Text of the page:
Sport Horse Racing

Saturday 16 November 2019

Those holding aces should put cards on the table

Wealthiest owners have an obligation to minimise late withdrawals from feature races, writes Ian McClean

Gleneagles with Ryan Moore after their Irish 2,000 Guineas triumph
Gleneagles with Ryan Moore after their Irish 2,000 Guineas triumph

Ian McClean

Fading appearance seems to have been a theme for the week, certainly in the UK. From a sporting perspective the questionable non-appearance within less than a week of champion three-year-olds Golden Horn and Gleneagles for the two most prestigious championship races of the British summer calendar definitely devalued the experience at both Ascot and Goodwood.

Given that connections chose to eschew both prime midsummer engagements, the horses' future appearances now lie squarely in the hands not just of the Rain Gods, but of the Light Drizzle Gods based on the current formula. Aidan O'Brien went even further by withdrawing his best two-year-olds from the group-race Richmond, Vintage and Molecomb after declaration time, all of which left the week with the gnawing feeling that the undercard was getting the upper hand on the main events.

Whether an elongated five (Goodwood) or seven (Galway) day Festival, there is inevitably going to be some element of padding, but in an era where racing's trump cards reside more and more in the hands of the wealthiest few, it behoves that those holding the aces at least consent to putting those cards on the table at minimum when the pot (£1m in the case of the Sussex this year with the new Qatar sponsorship) is at maximum. It speaks volumes when two of the main Group race features of the week at Goodwood (Sussex and King George Stakes) - not Galway - were won by a gelding.

Racegoers have been getting complacently cosy with the 'Duel on the Downs' moniker in recent seasons at Goodwood, but with the late scratching of Gleneagles they had to content themselves with the jewel on the downs instead, as French grey Solow seemed to have been granted just that - a solo - by the defection of his main rival.

However, Qatar racing nearly got its money back as Arod made a valiant attempt to make all, only to be overhauled inside the last furlong by a five-year-old grey gelding that has become a revelation just in the last year. In fact it was just over 12 months ago he finished sixth of eight over two miles at Longchamp. For a horse by Singspiel out of a mare that had won over two miles, competing at that distance would have seemed straight out of the owner instructions manual.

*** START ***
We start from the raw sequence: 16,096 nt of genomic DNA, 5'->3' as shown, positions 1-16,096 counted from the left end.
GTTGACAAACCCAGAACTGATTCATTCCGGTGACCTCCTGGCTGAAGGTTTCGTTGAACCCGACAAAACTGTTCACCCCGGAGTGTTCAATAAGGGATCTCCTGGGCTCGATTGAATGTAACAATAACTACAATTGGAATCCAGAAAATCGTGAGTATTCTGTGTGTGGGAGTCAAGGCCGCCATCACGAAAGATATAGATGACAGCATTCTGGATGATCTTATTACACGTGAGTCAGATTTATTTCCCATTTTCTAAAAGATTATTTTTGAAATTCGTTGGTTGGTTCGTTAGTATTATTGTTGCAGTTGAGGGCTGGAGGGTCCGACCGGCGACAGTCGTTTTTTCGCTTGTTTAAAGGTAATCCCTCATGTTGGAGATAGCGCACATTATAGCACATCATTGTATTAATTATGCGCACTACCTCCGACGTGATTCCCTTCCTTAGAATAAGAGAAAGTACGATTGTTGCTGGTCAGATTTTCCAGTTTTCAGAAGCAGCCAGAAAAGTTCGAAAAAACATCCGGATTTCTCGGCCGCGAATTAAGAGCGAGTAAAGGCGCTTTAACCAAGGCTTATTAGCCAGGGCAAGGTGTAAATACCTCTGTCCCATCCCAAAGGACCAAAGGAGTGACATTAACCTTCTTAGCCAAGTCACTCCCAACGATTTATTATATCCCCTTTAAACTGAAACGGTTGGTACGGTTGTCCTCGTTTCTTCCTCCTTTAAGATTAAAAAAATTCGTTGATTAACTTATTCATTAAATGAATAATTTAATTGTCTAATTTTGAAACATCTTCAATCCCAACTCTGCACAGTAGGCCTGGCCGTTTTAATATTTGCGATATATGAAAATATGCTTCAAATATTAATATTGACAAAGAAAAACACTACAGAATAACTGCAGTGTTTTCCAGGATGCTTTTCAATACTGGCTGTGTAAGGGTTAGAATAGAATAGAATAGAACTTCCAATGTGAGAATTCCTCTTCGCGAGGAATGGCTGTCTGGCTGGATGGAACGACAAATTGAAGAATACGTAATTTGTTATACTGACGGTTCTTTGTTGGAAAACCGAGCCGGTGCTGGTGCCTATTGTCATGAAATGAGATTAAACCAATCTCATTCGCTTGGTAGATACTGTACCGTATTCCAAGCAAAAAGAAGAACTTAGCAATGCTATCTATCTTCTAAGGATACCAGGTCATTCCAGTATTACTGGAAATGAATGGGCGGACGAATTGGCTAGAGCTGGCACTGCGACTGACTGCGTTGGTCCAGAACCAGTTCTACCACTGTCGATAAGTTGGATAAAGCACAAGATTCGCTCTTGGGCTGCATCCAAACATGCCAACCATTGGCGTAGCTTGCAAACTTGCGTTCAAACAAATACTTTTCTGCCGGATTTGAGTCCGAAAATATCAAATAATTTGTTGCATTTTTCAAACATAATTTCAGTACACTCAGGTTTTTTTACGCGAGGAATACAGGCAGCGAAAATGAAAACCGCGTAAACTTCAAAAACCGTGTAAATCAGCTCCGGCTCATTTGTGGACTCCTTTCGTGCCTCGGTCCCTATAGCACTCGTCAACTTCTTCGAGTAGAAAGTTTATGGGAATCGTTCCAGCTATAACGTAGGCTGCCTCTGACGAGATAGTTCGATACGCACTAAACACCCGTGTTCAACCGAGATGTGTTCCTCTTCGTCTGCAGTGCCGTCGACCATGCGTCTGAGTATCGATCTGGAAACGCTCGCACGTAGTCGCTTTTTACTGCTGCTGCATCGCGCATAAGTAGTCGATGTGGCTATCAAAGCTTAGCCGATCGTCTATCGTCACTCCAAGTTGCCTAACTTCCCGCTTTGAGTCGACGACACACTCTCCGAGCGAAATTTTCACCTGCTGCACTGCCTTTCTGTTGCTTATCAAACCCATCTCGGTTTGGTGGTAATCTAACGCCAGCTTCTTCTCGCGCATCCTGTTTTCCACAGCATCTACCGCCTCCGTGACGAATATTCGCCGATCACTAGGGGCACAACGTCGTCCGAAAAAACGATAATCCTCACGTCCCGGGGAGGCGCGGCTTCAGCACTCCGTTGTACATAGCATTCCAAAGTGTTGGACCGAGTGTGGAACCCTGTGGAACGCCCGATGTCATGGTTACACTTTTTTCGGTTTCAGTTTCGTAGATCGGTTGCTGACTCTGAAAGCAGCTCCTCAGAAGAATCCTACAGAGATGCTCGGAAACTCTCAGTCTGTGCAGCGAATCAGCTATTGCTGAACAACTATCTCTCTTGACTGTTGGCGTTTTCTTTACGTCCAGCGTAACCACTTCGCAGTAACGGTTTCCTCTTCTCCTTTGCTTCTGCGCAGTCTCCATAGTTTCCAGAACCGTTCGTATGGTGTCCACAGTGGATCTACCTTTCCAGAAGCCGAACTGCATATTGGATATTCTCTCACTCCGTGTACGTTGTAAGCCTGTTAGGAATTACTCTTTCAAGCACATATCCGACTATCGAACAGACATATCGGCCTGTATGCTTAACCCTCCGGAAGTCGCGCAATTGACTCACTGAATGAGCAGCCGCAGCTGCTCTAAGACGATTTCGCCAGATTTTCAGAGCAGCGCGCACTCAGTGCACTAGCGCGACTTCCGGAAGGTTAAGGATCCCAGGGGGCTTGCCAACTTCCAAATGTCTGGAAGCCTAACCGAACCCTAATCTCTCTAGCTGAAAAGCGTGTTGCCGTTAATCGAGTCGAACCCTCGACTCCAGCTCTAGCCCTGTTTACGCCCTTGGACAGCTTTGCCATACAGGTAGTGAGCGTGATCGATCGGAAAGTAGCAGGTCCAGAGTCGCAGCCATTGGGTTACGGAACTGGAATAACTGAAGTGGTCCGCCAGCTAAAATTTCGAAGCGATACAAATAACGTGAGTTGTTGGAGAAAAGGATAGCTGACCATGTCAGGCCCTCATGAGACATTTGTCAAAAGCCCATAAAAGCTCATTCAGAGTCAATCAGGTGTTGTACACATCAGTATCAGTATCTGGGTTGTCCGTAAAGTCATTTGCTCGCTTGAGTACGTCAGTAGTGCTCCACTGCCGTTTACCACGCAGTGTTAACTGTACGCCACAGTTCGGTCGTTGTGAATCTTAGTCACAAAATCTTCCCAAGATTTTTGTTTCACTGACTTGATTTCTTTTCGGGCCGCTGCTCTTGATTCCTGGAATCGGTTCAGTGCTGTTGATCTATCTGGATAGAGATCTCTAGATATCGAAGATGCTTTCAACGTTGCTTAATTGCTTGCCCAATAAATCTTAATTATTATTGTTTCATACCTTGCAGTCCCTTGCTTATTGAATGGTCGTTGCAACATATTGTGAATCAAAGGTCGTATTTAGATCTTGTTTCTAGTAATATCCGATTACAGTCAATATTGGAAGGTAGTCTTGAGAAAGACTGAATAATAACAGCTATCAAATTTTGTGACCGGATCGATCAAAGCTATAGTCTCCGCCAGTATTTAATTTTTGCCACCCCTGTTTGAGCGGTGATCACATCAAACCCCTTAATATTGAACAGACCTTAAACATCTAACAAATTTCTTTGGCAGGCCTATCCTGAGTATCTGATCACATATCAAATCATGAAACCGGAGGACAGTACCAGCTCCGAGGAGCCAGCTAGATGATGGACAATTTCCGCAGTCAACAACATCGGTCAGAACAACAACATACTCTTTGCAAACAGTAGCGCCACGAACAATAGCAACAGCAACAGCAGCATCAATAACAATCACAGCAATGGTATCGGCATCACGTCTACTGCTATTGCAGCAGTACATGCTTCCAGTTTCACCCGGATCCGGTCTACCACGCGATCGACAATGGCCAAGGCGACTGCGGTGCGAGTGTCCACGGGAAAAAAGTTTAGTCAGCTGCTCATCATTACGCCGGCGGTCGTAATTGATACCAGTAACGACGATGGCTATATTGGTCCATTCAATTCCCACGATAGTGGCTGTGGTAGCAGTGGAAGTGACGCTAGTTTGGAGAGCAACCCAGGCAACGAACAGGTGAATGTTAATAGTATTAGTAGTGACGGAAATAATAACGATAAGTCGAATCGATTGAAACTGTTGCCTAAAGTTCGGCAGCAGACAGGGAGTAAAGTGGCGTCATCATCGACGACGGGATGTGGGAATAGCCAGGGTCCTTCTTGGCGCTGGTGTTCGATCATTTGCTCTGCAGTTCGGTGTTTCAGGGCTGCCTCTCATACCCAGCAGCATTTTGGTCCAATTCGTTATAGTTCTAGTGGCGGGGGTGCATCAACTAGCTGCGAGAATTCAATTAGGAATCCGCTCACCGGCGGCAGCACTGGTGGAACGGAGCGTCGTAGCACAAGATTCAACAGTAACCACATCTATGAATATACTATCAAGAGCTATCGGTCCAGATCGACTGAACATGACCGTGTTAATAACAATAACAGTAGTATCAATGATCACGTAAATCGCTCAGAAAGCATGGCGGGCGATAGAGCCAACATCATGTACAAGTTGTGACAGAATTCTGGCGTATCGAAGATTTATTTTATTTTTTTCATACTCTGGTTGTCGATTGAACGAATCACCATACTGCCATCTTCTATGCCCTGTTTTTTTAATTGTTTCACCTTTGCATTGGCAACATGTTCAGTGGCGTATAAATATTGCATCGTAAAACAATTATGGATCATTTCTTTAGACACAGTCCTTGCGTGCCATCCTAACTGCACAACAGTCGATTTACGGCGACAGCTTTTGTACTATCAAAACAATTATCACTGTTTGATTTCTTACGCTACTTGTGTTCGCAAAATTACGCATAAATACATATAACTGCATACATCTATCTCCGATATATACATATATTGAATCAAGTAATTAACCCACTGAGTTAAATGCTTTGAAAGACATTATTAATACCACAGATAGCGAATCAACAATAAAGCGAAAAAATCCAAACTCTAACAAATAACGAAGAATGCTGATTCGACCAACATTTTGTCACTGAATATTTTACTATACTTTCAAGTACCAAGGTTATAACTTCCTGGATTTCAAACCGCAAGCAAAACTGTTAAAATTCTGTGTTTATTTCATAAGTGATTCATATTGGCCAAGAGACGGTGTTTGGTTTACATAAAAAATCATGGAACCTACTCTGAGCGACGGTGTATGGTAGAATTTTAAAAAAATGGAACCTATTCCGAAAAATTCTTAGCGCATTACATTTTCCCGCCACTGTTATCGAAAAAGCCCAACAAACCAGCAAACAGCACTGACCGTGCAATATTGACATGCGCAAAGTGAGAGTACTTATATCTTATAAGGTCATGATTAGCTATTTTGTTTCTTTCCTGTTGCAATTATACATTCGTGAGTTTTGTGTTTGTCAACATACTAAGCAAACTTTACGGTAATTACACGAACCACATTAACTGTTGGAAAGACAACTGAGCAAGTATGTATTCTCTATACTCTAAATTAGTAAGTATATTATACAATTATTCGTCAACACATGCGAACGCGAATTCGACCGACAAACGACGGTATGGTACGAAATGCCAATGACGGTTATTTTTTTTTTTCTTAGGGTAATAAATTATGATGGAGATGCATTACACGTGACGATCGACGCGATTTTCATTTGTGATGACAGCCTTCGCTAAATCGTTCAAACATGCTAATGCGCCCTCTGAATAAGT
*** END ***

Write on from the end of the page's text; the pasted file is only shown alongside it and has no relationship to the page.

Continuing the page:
Trainer Freddie Head then scratched his head, dropped the gelding back to about a mile and in the last year has reaped the harvest of eight straight wins, including four Group Ones in three countries. Without any breeding-shed palpitations, Solow is a package neither precious nor complex that you can simply point and shoot in any direction. His parting shot of this campaign will be Ascot's QEII in October.

Quick Jack may not possess Solow's speedy brilliance but he trumps even him for versatility. His Galway Hurdle saunter, in a race that looked like Rubik's Cube beforehand, masks the fact that he had given best only to the subsequent Ascot Gold Cup winner in the Chester Cup the time before.

Stablemate and hero of last year Thomas Edison might just have got Quick Jack off the bridle had he not somersaulted the last, but instead Jack won the most coveted and competitive summer hurdle breaking less sweat than in a morning canter back in Arodstown. With nine winners in 2013 and six last year, trainer Tony Martin was in danger of becoming the Dermot Weld of the Galway Festival.

However, the Meath handler ran into a slow start last week, without a winner until Thursday, and whilst celebrations after the Hurdle were not quite in the Michael Winters class of unbridled euphoria, they were still an octave or two higher than any parallel event on the Sussex Downs.

Speaking of Jack, Mick Channon's Malabar rewarded the drop in class from Group One company to usurp the colts in the Group Three Bonhams Stakes at Goodwood on Friday and the trainer will be turning to his son for inspiration for her next outing. "My son Jack is working for Graham Motion in America and he says there are decent races for her at Belmont and Saratoga and the American fillies aren't that good," he said. "We're thinking of going there to test his judgment." Methinks the Channon Jack will be feeling a bit more pressure than his Quick counterpart did on Thursday.

One certainly feeling no pressure will be Richard Hughes, who also had to wait until Thursday before getting off the mark at his beloved, and very final, Glorious Goodwood. His victory on the Hannon-trained Gibeon in the opening handicap ironically earned the now ex-jockey a two-day suspension. Hughes could have countered this ultimate act of redundancy by producing his very own and permanent self-certificate.

The ultimate self-certificate, however, came with the passing of the legendary Sir Peter O'Sullevan last week and amongst all the richly deserved panegyric appeared many instances of his often self-deprecating good humour. I had the pleasure of interviewing the great man back in 2001 for this column when still a sprightly 83 (he not me) in conjunction with the new sponsorship announcement of the 'Ireland the Food Island' Champion Stakes.

"Now there's a mouthful," was O'Sullevan's opening gambit as we settled into the chairs. Amongst a very wide-ranging and indulgent menu of topics ranging from horse welfare to betting coups was the usual best-you've-ever-seen question (Ribot and Sea Bird, by the way). I then asked him to nominate the most underrated horse he could remember. After a suitably long reflection and with a deadpan look, he finally replied "Attivo". Class is permanent. Even in memoriam.

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